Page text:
9. ‘Hello’

‘Hello’ is a somewhat underwhelming start to the record considering the depth of quality which features elsewhere on the album and, although it does have a chorus the size of Manchester, it doesn’t quite get (What’s The Story) Morning Glory racing out of the traps as fast as it could.

It sets the expectation for the record at quite a low bar for an opener because of the sheer greatness of the record which then blows you away. It’s still a gut-punching anthem that deserves its place on the record but something has to rank at this position and if ‘Hello’ was on Be Here Now, there’s not a bat in hell’s chance that it would anywhere near so low.

8. ‘She’s Electric’

‘She’s Electric’ is sort of the ‘Digsy’s Dinner’ of (What’s The Story) Morning Glory, it’s a daft playful nursery rhyme that Noel nabbed the chorus melody from the theme tune from 1970s UK preschool program You and Me but, despite the farcical lyrics, the song somehow carries a sincerity to it and Liam’s delivery managed to weave it into a thing of beauty.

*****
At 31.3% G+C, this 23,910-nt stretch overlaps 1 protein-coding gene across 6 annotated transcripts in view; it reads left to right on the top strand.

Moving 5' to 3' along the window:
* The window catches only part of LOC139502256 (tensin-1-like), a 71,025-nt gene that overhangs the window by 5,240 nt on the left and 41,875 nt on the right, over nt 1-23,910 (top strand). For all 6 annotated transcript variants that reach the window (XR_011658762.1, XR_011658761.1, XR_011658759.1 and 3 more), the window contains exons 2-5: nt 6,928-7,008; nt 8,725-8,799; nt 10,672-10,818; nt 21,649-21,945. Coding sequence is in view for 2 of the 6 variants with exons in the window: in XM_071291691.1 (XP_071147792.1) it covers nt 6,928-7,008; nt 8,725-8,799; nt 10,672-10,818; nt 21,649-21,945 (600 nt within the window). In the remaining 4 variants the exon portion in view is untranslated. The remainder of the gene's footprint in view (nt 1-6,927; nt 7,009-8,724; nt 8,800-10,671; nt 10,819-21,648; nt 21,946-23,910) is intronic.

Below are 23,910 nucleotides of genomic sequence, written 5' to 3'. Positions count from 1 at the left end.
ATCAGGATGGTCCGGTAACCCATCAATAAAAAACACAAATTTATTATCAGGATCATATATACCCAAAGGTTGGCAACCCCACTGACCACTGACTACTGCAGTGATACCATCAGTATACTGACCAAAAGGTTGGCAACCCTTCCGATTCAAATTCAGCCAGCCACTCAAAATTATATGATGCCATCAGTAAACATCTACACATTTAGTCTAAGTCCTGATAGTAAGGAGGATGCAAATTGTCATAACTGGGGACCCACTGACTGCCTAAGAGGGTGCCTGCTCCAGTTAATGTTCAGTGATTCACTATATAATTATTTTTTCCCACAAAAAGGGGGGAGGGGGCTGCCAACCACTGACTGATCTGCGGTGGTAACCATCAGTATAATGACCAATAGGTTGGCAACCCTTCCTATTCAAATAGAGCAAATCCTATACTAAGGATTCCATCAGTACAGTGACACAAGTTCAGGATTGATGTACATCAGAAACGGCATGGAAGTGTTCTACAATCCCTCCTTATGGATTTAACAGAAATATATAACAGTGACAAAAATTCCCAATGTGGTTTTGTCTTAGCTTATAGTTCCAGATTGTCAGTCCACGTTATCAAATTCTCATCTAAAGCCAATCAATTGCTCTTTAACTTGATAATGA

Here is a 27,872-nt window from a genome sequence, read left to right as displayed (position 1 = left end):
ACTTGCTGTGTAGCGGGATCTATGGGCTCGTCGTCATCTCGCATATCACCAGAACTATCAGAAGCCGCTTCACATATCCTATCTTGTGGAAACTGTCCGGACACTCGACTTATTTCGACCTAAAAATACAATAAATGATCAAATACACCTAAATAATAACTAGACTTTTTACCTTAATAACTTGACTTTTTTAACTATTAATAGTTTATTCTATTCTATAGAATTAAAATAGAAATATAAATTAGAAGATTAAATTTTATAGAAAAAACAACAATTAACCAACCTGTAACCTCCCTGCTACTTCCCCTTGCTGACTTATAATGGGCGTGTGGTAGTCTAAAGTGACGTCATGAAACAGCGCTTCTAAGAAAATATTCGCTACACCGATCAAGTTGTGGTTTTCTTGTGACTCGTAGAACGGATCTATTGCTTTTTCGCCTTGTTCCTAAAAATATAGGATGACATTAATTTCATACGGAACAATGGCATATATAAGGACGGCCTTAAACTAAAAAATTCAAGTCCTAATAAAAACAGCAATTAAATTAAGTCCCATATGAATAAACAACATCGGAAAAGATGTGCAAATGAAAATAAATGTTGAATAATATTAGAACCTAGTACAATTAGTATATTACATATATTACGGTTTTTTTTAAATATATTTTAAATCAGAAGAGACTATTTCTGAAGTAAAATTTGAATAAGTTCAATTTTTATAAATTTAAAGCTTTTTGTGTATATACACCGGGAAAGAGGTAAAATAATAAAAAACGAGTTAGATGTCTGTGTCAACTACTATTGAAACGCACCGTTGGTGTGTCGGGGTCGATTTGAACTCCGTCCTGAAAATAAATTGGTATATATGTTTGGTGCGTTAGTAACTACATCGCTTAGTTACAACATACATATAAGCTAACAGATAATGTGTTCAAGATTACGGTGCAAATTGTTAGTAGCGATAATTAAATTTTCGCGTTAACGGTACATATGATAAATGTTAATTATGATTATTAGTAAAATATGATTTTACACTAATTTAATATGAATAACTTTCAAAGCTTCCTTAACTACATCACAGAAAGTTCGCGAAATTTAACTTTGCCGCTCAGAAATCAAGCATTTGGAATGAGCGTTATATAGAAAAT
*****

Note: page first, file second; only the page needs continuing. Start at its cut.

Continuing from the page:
Noel Gallagher once jokingly said the song is “about a boy who’s got a girlfriend, and he used to go out with her sister, that he fancies her mother, doesn’t get on with her brother, and, as somebody gets her cousin, pregnant, and everybody thinks it was him because he’s a bit of a fucking rum cunt, but it wasn’t. It’s not a true story,” he added. “Is it a true story? I’m saying fuck all me.”

7. ‘Roll With It’

‘Roll With It’ was picked as the second single from the record, one which saw the track go head to head with Blur hit ‘Country House’ for the top spot and narrowly missed out. It gets the album off to a more anthemic start than ‘Hello’ and helps set the tone for the rest of the record perfectly.

It has that typical Oasis feel to it of being proud of who you are and that swaggering confidence that provides all you need to know about the mindset of these five lads from Manchester. It embodies the spirit of Oasis and their optimistic nature, which made them the band of their generation.

6. ‘Cast No Shadow’

‘Cast No Shadow’ is written about Noel’s former friend Richard Ashcroft of The Verve who burst out crying tears of joy when he first heard it, although the two of them have since found themselves at a war of words, the song shows Noel’s softer side and him worrying about a friend who was constantly letting life weigh him down.

It’s a beautiful, tender and delicate track that many people reading will feel that it’s placed unfairly low on the list because of Noel’s incredible songwriting which is on show in ‘Cast No Shadow’. The song has found its way into becoming one of the most beloved Oasis tracks over the last 25 years, which people hold close to their hearts.